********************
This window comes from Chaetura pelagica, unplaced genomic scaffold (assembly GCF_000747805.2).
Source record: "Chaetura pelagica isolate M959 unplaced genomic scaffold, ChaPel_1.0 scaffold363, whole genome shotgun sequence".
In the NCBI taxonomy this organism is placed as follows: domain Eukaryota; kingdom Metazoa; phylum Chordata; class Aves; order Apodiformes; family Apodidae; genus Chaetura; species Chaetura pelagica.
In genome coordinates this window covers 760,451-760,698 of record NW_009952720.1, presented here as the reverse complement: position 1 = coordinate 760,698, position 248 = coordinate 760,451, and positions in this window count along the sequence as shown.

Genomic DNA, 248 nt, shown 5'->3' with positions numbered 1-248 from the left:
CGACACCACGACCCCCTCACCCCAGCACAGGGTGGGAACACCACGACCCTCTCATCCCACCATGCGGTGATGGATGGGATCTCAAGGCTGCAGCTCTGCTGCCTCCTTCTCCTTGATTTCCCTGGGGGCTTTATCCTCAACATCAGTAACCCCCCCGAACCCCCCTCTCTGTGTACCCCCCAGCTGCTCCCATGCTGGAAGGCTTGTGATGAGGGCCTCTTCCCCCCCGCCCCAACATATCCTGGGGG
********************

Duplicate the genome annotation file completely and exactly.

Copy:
This window comes from Chaetura pelagica, unplaced genomic scaffold (assembly GCF_000747805.2).
Source record: "Chaetura pelagica isolate M959 unplaced genomic scaffold, ChaPel_1.0 scaffold363, whole genome shotgun sequence".
In the NCBI taxonomy this organism is placed as follows: domain Eukaryota; kingdom Metazoa; phylum Chordata; class Aves; order Apodiformes; family Apodidae; genus Chaetura; species Chaetura pelagica.
In genome coordinates this window covers 760,451-760,698 of record NW_009952720.1, presented here as the reverse complement: position 1 = coordinate 760,698, position 248 = coordinate 760,451, and positions in this window count along the sequence as shown.

Genomic DNA, 248 nt, shown 5'->3' with positions numbered 1-248 from the left:
CGACACCACGACCCCCTCACCCCAGCACAGGGTGGGAACACCACGACCCTCTCATCCCACCATGCGGTGATGGATGGGATCTCAAGGCTGCAGCTCTGCTGCCTCCTTCTCCTTGATTTCCCTGGGGGCTTTATCCTCAACATCAGTAACCCCCCCGAACCCCCCTCTCTGTGTACCCCCCAGCTGCTCCCATGCTGGAAGGCTTGTGATGAGGGCCTCTTCCCCCCCGCCCCAACATATCCTGGGGG